Three sites excluded from the Barents environmental “hot spots” list

The air quality in Archangel has improved significantly. Photo: Patrik Rastenberger

Three environmental pollution sources were excluded from the Barents environmental “hot spots” list today at the Barents Euro-Arctic Council (BEAC) meeting of the ministers of the environment, held in Inari, Finland.

The excluded hot spots relate to the Heat and Power Plant in Archangel, Kondopoga Pulp and Paper Mill in Russian Karelia and the upgraded system for handling mercury-containing wastes in Nenets.

In 2003 NEFCO together with the Arctic Monitoring and Assessment Programme (AMAP) defined a list of environmental hot spots. Hot spots are polluted environmental sites that pose a health risk to those who live near them, either because of direct impacts or the potential to pollute the atmosphere, drinking water or other parts of the food chain.

The 2003 hot spots report pointed out that the lack of a system for handling mercury-containing waste was a serious problem in Nenets Autonomous District. Nenets now has a collection and treatment system for wasted luminescent lamps.

The Arkhangelsk Heat and Power Plant has invested nearly RUB 470 million in converting the fuel source from oil to natural gas. As a result, especially the emissions of acidifying sulphur dioxide and oil ash have decreased remarkably and the plant complies with the maximum allowed pollution levels defined by the Russian authorities. Earlier, almost 45% of the air pollutants of the city of Archangel originated from the heat and power plant.

A shift from fuel oil and coal to natural gas at the Kondopoga pulp and paper combined mill in the Republic of Karelia has resulted in significant reductions of sulphur dioxide and coal ash emissions. Investments worth over RUB 4000 million have brought the plant into compliance with the maximum allowed pollution levels defined by the Russian authorities.

All the improvements at these three hot spots have been made under financing by the companies themselves or with local budgets. In 2003, the Barents Euro-Arctic Council foreign and environment ministers set a target of launching environmental measures at all of the hot spots within 10 years by 2013. The BEAC Working Group on Environment published an assessment report describing the current state of hot spots today at the meeting.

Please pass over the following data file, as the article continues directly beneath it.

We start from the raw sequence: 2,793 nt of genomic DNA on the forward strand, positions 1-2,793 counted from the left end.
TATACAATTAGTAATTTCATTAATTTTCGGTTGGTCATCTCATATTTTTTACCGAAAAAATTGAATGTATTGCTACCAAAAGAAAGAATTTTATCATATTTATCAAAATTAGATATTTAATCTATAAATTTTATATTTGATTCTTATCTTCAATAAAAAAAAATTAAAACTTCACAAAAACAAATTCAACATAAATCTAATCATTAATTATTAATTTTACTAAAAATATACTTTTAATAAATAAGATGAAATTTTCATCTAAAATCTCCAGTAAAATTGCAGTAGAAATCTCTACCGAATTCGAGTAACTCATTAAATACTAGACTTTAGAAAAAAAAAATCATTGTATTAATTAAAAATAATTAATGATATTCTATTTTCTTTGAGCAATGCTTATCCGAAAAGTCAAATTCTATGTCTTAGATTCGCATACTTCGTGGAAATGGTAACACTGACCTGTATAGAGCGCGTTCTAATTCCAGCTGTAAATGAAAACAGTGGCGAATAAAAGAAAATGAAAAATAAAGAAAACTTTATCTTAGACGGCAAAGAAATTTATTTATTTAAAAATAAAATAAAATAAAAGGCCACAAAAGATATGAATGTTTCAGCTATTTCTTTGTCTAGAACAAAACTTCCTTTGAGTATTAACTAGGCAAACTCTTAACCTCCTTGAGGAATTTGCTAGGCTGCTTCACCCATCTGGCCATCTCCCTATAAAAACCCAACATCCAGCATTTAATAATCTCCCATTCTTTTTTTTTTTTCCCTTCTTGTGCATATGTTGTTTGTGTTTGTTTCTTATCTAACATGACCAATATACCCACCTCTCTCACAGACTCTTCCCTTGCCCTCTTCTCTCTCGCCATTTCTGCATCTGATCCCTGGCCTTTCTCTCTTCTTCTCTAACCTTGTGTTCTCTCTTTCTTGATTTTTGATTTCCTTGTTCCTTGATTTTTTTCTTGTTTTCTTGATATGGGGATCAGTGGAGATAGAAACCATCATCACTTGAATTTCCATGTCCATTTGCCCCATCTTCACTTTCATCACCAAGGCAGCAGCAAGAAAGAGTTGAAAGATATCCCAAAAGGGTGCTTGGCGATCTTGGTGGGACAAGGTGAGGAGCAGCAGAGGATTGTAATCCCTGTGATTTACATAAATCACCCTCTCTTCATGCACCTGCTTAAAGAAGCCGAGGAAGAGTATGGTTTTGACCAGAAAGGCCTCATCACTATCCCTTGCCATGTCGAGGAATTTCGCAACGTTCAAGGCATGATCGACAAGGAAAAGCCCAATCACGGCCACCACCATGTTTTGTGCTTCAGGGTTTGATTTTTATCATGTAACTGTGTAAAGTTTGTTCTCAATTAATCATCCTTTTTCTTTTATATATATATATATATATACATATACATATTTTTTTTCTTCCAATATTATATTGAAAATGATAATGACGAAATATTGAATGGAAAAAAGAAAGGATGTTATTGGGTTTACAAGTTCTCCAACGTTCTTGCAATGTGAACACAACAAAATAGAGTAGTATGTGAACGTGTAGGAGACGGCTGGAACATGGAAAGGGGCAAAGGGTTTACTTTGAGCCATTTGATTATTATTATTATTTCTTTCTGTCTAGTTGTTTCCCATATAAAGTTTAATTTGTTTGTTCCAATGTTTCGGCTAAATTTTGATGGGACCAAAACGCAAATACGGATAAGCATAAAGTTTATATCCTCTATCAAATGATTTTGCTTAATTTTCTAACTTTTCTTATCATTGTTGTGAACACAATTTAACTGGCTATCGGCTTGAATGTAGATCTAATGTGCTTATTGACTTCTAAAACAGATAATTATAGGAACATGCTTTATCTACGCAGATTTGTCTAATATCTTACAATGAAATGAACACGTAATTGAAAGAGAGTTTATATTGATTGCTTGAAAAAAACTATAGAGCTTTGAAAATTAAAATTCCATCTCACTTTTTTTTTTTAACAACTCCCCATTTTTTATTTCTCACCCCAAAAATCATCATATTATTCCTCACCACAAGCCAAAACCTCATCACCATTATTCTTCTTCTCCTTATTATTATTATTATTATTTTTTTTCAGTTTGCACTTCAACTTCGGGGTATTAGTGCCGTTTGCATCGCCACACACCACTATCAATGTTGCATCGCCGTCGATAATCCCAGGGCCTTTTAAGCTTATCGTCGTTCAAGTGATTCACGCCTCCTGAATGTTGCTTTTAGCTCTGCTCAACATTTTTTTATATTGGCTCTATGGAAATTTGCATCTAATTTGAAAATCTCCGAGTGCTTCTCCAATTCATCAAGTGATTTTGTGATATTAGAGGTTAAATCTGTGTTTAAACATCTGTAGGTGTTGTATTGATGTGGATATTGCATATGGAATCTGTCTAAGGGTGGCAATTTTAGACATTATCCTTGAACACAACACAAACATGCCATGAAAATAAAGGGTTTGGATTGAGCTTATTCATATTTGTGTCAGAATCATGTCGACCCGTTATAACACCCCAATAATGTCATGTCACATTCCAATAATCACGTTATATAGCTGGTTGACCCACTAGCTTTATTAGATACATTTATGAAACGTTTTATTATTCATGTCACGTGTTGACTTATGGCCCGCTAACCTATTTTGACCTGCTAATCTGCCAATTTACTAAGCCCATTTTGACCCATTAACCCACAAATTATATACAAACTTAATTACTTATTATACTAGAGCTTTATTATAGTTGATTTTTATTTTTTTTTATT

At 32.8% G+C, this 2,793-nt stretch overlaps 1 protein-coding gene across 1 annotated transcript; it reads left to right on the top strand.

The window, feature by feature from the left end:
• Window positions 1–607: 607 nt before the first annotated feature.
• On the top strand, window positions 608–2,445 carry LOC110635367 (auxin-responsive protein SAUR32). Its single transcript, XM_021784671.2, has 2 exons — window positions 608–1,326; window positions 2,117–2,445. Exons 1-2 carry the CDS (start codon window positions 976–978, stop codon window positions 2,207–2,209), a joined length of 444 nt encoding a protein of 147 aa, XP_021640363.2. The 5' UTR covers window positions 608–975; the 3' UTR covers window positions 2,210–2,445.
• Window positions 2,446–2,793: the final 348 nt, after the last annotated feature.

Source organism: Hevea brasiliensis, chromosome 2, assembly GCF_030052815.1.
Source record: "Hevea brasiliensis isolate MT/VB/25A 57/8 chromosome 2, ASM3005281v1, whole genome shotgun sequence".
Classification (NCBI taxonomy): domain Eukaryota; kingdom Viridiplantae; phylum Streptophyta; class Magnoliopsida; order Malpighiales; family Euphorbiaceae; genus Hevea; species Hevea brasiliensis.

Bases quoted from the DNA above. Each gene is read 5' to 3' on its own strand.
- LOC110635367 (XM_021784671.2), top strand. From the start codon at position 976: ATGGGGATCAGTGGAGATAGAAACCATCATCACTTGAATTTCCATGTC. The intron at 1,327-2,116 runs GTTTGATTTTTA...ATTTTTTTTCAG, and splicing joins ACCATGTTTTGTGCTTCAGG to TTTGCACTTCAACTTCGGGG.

According to the report, certain measures aimed at solving environmental problems have been launched at all 42 hot spots, though not all environmental problems are solved yet. As of 2003 a total of 6 hot spots have now been excluded. The measures at the remaining hot spots differ from elaboration of management plans to modernisation of industry or elimination of waste. The stage of implementation varies — from launched to completed improvements.

“However, a lot of work still remains to be done and investments will be needed at many hot spots before the environmental problems are solved. Special attention and further international cooperation are needed to reduce transboundary impacts to a level that does not harm health and the environment”, says Ville Niinistö, Finland’s Minister of the Environment.

The Consulting Agency Akvaplan-niva AS, Norway, and the System Development Agency, Russia, prepared the assessment report with financing from NEFCO. Moreover, NEFCO has, together with the Finnish Ministry of the Environment and the Barents Euro-Arctic Council, published a brochure highlighting environmental success stories from the Russian Barents Region. NEFCO has observer status in the Barents Euro-Arctic Council and engages actively in the Council’s Working Group on the Environment.

Read the assessment report

Learn more about the Barents Euro-Arctic Council

Read the brochure “Hot Spots – Tackling environmental challenges in the Barents Region”

Learn more about the Barents Hot Spots Facility

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